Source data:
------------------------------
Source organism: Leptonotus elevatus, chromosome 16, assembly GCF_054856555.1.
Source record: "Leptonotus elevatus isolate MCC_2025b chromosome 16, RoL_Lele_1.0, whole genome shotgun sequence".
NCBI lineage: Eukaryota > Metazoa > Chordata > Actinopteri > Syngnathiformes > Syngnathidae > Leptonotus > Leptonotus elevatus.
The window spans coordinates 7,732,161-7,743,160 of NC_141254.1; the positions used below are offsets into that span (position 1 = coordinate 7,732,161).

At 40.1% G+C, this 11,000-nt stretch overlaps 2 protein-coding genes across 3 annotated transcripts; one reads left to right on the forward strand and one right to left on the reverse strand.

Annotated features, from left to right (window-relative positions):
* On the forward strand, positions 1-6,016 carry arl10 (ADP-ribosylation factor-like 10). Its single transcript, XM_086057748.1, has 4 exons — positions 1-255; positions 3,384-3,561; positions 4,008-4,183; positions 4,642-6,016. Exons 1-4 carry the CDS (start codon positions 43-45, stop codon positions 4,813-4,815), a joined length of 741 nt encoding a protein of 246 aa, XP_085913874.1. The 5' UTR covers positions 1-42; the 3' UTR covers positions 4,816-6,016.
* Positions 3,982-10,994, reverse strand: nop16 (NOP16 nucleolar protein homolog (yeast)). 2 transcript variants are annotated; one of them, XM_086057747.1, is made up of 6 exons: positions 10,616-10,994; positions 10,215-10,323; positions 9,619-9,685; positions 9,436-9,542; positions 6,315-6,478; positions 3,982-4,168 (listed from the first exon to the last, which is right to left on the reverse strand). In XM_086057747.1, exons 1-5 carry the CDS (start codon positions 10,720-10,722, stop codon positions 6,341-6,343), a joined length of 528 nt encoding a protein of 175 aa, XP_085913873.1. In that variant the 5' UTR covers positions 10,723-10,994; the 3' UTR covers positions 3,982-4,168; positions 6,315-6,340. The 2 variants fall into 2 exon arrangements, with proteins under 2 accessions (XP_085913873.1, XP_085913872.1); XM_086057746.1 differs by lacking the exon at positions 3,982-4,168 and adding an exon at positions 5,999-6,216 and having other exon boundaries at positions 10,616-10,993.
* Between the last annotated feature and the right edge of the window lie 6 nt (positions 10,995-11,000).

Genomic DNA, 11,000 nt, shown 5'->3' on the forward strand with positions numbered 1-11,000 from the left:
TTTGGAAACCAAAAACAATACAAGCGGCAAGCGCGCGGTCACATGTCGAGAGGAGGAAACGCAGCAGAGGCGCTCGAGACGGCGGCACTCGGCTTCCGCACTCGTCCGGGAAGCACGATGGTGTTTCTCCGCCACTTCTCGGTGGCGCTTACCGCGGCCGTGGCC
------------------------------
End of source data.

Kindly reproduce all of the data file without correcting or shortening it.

Source organism: Leptonotus elevatus, chromosome 16, assembly GCF_054856555.1.
Source record: "Leptonotus elevatus isolate MCC_2025b chromosome 16, RoL_Lele_1.0, whole genome shotgun sequence".
NCBI lineage: Eukaryota > Metazoa > Chordata > Actinopteri > Syngnathiformes > Syngnathidae > Leptonotus > Leptonotus elevatus.
The window spans coordinates 7,732,161-7,743,160 of NC_141254.1; the positions used below are offsets into that span (position 1 = coordinate 7,732,161).

At 40.1% G+C, this 11,000-nt stretch overlaps 2 protein-coding genes across 3 annotated transcripts; one reads left to right on the forward strand and one right to left on the reverse strand.

Annotated features, from left to right (window-relative positions):
* On the forward strand, positions 1-6,016 carry arl10 (ADP-ribosylation factor-like 10). Its single transcript, XM_086057748.1, has 4 exons — positions 1-255; positions 3,384-3,561; positions 4,008-4,183; positions 4,642-6,016. Exons 1-4 carry the CDS (start codon positions 43-45, stop codon positions 4,813-4,815), a joined length of 741 nt encoding a protein of 246 aa, XP_085913874.1. The 5' UTR covers positions 1-42; the 3' UTR covers positions 4,816-6,016.
* Positions 3,982-10,994, reverse strand: nop16 (NOP16 nucleolar protein homolog (yeast)). 2 transcript variants are annotated; one of them, XM_086057747.1, is made up of 6 exons: positions 10,616-10,994; positions 10,215-10,323; positions 9,619-9,685; positions 9,436-9,542; positions 6,315-6,478; positions 3,982-4,168 (listed from the first exon to the last, which is right to left on the reverse strand). In XM_086057747.1, exons 1-5 carry the CDS (start codon positions 10,720-10,722, stop codon positions 6,341-6,343), a joined length of 528 nt encoding a protein of 175 aa, XP_085913873.1. In that variant the 5' UTR covers positions 10,723-10,994; the 3' UTR covers positions 3,982-4,168; positions 6,315-6,340. The 2 variants fall into 2 exon arrangements, with proteins under 2 accessions (XP_085913873.1, XP_085913872.1); XM_086057746.1 differs by lacking the exon at positions 3,982-4,168 and adding an exon at positions 5,999-6,216 and having other exon boundaries at positions 10,616-10,993.
* Between the last annotated feature and the right edge of the window lie 6 nt (positions 10,995-11,000).

Genomic DNA, 11,000 nt, shown 5'->3' on the forward strand with positions numbered 1-11,000 from the left:
TTTGGAAACCAAAAACAATACAAGCGGCAAGCGCGCGGTCACATGTCGAGAGGAGGAAACGCAGCAGAGGCGCTCGAGACGGCGGCACTCGGCTTCCGCACTCGTCCGGGAAGCACGATGGTGTTTCTCCGCCACTTCTCGGTGGCGCTTACCGCGGCCGTGGCC